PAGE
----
Chiang Mai was like a breath of fresh air for me – literally: Crisp, clean air filled my lungs as I stepped off the train and onto the platform, leaving me instantly revitalized. A picturesque little city bordered by a river that marked its perimeter, Chiang Mai was the perfect dose of small town life that I needed. Aware of the fact that I only had one night to recharge before I hit the road again, I quickly made it to the centre of town to book the long awaited Trek and Elephant tour that I heard so much about.
The next morning, at the crack of dawn, a rusty old tuk tuk came squeaking down the narrow alleyway and beeped a few times when it reached the front gate of my hostel. Laced up with sturdy sneakers, equipped with my tiny day pack, and camera in hand, I was tripping over myself with excitement. I hopped in the wagon of the tuk tuk with eight other Spanish people who didn’t speak a word of English, and off we went!
Our first stop was to the local market. Our guide, a sprightly middle-aged Thai man, hopped out and went inside to pick up our lunch and dinner. Twenty minutes later he returned with a bag full of Styrofoam take-out containers for lunch. He placed that bag in the back of the tuk tuk and as we packed ourselves back into the vehicle, he hoisted another large bag over his shoulder and flung it onto the roof. I noticed that there were vegetables and raw meat in the bag, and then reluctantly asked him what it was for. Wishing I had never asked, or even seen it for that matter, he told me it was for our dinner! He started the engine and all I could think about was how the raw meat, aka: our soon-to-be dinner, was sitting up on the roof and slow roasting under the sun in the 35 degree heat…I almost gagged thinking about the various types of bacteria that were growing.
We drove about 20 minutes north and entered into a forested area, where he stopped the tuk tuk and told us to take our belongings so we could start the trek. We walked a few metres and parked ourselves at a large log alongside a ravine in order to eat our lunch. I was so proud of myself already: eating in a forest on a dirty tree, without washing my hands! I gave myself a pat on the back. After we ate, he let us pack up as he declared the start of the trek by saying, “We start now”.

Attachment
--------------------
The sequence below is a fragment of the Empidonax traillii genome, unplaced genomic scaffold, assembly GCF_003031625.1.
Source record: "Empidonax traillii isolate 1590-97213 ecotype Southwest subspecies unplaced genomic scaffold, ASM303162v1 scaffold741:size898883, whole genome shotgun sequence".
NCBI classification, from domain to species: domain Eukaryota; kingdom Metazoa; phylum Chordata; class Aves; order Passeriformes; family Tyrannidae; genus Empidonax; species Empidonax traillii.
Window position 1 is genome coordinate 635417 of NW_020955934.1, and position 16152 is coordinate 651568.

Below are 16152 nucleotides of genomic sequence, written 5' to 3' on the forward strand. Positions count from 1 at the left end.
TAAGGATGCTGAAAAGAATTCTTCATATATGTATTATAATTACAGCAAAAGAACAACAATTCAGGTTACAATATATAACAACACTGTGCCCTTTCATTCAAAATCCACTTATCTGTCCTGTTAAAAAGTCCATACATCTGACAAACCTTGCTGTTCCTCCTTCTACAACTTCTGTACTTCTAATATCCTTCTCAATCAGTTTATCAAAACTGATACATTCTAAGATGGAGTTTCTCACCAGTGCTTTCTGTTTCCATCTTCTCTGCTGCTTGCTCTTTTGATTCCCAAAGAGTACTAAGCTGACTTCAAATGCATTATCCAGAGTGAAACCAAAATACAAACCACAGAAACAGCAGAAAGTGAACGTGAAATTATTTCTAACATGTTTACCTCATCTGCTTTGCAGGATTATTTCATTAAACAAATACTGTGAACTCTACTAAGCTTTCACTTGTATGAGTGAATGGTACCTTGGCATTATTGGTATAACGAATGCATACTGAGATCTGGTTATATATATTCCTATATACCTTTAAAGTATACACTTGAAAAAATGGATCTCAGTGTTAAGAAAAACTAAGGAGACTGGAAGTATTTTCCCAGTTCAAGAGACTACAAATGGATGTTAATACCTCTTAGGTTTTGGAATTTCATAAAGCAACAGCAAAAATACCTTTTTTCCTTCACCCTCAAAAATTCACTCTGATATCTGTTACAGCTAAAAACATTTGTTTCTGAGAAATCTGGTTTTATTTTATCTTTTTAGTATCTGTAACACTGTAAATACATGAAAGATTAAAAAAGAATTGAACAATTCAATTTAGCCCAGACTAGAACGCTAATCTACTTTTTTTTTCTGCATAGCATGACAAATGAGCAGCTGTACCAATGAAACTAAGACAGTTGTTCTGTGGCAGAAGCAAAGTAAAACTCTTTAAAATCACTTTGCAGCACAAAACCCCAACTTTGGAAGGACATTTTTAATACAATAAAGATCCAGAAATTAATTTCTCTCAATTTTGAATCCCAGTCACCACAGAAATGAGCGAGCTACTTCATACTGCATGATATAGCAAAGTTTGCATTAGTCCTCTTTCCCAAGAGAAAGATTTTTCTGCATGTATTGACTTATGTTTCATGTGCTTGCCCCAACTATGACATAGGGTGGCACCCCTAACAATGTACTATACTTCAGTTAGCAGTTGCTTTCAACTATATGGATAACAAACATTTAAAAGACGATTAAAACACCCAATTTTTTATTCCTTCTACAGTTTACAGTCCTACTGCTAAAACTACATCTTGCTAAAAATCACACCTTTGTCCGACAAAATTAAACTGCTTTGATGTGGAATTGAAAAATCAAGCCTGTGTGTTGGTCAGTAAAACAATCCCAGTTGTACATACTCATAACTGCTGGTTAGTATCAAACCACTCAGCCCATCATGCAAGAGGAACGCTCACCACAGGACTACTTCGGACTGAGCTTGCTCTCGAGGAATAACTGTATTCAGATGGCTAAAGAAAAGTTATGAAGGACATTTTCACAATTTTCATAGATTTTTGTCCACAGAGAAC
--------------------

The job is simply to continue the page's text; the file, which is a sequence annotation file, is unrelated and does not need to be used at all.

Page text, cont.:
He led us onto a rickety wooden bridge that carried us over the ravine and onto a gravel path which looked like it was going to wind through the forest. I thought to myself, this will be a nice walk. All of a sudden, we turned the corner, and the gravel path had disappeared. The terrain spiked upwards and had transformed into muddy branches and leaves. I took one step and my foot slipped out from under me, leaving me down on my hands and knees. There I was, on all fours, in the mud, and we had barely started this trek. I got up and forced myself to overcome the obsessive compulsive feeling of wanting to take a shower immediately. As we got deeper and deeper into the forest, I started to realize that this wasn’t a forest at all – it was a jungle – I was trekking through the jungle. There were trees so high I couldn’t see the top, vines hanging everywhere, and the sounds of very unusual birds and monkeys who were perched up in the trees. The trek started to get more difficult when found myself almost on my hands and knees again, searching for rocks to grab and pull myself up. Having to gather bunches of branches and yank them out of the way just long enough for me to slip through before they snapped back, I managed to get through quickly enough to inch my way up the mountain.
It was the first time I was breathing fresh air in weeks and it was so nice to be out in the middle of nowhere, where all I could hear were creatures, blowing leaves and water running through the ravines. It was then that through the trees and a few kilometres across the rice paddies below, that we had the first sighting of elephants.
We had reached the top of the mountain after two hours, and we could see the elephants. It was breathtaking….but as amazing as it was, it also meant that we had only reached the halfway point!